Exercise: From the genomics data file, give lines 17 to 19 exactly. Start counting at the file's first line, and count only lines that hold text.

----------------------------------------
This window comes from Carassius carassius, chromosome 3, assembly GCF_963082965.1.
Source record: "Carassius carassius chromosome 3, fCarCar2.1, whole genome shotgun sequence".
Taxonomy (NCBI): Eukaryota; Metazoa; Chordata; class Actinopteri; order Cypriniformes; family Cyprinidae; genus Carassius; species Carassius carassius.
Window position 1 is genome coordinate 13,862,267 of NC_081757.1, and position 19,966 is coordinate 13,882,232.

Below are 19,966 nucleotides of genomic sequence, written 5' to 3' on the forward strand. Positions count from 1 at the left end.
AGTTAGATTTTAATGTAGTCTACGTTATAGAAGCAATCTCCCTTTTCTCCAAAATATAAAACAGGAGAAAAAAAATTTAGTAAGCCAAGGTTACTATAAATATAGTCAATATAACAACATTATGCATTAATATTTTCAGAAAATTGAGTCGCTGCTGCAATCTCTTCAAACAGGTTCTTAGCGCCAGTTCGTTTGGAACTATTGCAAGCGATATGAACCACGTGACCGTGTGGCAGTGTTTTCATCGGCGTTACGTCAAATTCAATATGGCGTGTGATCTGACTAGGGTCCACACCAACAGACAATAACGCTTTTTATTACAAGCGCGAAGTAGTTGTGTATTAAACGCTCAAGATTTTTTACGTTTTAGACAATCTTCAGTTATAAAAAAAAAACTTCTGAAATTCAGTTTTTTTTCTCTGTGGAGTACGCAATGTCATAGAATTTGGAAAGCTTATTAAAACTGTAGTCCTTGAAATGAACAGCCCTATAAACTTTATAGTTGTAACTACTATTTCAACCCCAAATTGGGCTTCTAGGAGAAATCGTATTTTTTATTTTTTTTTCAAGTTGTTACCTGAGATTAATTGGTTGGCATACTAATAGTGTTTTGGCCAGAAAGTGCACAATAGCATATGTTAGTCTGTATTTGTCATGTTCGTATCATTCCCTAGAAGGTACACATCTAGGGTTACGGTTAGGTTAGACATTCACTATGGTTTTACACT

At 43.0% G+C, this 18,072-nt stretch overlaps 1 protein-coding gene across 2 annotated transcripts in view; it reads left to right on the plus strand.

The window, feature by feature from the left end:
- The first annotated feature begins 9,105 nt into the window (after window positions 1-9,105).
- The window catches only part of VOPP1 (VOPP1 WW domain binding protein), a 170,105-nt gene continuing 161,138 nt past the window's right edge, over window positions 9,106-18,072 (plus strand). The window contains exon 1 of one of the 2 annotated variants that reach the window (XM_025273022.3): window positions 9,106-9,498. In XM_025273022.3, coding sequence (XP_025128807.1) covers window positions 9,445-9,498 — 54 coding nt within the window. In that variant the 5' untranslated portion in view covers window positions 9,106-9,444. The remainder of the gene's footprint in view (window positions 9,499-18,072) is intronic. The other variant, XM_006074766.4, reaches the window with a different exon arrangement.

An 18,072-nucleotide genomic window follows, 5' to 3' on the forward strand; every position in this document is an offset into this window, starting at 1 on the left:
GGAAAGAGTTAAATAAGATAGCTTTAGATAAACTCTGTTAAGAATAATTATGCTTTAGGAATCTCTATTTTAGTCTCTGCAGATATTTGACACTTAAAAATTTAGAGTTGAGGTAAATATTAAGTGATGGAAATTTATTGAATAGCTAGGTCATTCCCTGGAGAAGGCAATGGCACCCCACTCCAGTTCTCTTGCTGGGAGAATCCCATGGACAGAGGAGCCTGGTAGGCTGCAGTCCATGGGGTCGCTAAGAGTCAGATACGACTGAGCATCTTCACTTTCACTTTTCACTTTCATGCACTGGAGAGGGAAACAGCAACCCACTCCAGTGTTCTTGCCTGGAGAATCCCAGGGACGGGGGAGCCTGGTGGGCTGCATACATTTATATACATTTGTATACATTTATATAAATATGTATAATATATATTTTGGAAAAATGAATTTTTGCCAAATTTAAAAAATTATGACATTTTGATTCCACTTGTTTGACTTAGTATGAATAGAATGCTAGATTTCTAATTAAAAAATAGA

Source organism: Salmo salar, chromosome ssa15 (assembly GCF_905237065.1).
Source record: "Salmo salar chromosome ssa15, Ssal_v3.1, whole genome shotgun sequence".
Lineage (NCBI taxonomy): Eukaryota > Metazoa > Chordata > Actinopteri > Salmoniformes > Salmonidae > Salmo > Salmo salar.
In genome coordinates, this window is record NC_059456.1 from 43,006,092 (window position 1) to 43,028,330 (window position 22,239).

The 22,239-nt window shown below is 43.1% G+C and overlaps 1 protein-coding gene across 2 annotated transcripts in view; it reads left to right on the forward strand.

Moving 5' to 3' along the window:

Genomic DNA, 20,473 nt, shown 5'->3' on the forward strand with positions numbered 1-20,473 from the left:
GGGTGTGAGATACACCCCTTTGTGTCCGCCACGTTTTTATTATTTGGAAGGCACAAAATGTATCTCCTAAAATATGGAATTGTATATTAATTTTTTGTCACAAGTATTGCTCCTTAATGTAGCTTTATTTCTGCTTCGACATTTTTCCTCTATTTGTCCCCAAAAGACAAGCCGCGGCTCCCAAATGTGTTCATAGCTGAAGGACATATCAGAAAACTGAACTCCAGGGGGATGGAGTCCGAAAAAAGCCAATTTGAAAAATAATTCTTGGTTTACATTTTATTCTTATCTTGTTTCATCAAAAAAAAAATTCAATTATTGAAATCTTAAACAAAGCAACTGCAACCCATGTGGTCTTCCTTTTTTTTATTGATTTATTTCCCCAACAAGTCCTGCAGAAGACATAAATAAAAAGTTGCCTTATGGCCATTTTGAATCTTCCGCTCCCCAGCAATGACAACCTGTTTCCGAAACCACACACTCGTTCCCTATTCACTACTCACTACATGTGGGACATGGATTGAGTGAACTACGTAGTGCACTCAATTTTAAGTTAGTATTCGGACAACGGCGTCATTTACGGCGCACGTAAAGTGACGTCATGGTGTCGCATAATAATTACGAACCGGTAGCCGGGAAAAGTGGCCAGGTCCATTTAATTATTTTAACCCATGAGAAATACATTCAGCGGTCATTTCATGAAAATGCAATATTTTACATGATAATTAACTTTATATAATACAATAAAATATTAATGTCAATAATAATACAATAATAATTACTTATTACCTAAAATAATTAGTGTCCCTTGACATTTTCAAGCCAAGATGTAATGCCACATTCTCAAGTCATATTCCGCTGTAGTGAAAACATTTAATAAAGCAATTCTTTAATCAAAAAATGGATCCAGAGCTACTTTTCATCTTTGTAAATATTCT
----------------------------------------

The 22,239-nt window shown below is 43.1% G+C and overlaps 1 protein-coding gene across 2 annotated transcripts in view; it reads left to right on the forward strand.

Moving 5' to 3' along the window:

Genomic DNA, 20,473 nt, shown 5'->3' on the forward strand with positions numbered 1-20,473 from the left: